Leopold Conservation Award 2019
According to the sponsors of the prize, the award is a recognition to landowners who display extraordinary achievement in voluntary conservation, help the public understand the vital role private landowners play in conservation success and inspire other landowners through their example.
It's the last bit that Mike Livingston takes to heart.
In 2009 a multi-state lawsuit took away the family's access to water for irrigation, and three years later a historic drought took hold.
"Went from farming 22 circled of farming to farming 2 circles in one year. That was really devastating to all of us."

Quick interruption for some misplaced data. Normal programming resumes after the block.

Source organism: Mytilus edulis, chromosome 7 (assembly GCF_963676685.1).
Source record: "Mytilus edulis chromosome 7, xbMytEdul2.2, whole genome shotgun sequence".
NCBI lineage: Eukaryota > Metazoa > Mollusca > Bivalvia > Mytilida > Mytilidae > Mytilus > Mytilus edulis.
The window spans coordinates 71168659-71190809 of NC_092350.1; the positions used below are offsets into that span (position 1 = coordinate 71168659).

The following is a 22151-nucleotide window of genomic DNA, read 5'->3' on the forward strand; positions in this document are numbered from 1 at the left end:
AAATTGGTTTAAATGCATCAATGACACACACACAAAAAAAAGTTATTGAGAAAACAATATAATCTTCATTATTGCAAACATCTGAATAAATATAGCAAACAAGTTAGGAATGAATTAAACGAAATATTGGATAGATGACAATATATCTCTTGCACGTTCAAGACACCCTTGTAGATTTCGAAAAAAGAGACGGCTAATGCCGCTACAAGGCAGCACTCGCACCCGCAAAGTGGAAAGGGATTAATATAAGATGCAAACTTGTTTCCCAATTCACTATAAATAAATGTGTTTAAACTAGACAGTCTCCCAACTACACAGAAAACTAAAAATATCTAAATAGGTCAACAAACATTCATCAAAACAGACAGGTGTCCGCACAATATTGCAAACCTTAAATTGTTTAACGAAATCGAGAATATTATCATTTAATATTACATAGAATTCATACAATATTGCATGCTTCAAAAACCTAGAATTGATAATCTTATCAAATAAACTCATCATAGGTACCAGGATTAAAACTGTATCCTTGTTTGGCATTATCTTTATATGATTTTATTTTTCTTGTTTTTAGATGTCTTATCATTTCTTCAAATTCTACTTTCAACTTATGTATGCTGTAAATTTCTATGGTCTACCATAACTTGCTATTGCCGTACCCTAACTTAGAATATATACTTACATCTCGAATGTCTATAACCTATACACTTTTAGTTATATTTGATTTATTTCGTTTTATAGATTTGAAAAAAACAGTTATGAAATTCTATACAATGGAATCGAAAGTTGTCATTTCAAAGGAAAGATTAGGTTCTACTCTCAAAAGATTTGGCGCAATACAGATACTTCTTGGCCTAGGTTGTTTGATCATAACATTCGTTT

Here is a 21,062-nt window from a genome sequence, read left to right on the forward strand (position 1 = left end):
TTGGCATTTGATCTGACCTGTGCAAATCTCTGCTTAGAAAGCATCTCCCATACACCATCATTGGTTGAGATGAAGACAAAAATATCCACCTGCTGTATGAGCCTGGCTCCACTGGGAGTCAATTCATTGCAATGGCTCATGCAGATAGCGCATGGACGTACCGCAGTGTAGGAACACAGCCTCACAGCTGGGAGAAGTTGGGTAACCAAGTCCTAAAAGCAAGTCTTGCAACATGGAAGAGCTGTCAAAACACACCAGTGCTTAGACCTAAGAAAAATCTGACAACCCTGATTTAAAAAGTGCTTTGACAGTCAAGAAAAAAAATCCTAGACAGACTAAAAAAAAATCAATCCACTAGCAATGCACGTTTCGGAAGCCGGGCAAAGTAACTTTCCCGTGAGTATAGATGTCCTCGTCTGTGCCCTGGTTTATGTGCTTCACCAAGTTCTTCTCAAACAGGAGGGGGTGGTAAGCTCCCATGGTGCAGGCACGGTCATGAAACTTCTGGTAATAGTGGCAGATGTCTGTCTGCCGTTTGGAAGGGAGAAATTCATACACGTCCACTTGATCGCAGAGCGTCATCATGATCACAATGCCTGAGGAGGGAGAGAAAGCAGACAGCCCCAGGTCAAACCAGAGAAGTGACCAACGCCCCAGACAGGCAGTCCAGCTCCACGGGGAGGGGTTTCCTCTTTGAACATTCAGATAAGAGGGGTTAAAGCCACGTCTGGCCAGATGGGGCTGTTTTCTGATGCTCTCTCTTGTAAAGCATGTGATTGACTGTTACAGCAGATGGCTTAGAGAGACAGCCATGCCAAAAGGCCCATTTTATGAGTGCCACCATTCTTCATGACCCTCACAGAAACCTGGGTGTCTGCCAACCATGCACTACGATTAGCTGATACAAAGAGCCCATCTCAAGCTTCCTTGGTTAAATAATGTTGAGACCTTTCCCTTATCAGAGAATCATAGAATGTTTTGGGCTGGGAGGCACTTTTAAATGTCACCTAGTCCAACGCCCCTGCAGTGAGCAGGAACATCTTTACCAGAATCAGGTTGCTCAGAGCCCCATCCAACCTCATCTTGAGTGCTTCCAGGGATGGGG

The Livingston's enrolled in the Ranching for Profit School which Mike calls a "life-changing experience" and opened his mind to agricultural conservation practices like cover crops, no-till and planned grazing. Watering systems were replaced with 100,000 feet of new pipeline. Miles of new fencing replaced a configuration of 36 old pastures, with 119 pastures that are grazed less often. Planting cool season grasses meant two more months of green grass.
They implemented a planned grazing system.
Hundreds of additional acres are left ungrazed from summer through winter to provide additional habitat for turkeys, prairie chickens, pheasants, bobcats, and herds of whitetail and mule deer.
And now Mike shares what they learned with other ranchers with one main idea.
The Livingstons will be presented with the $10,000 award on Monday, June 17 at the Colorado Cattlemen's Association's 2019 Annual Convention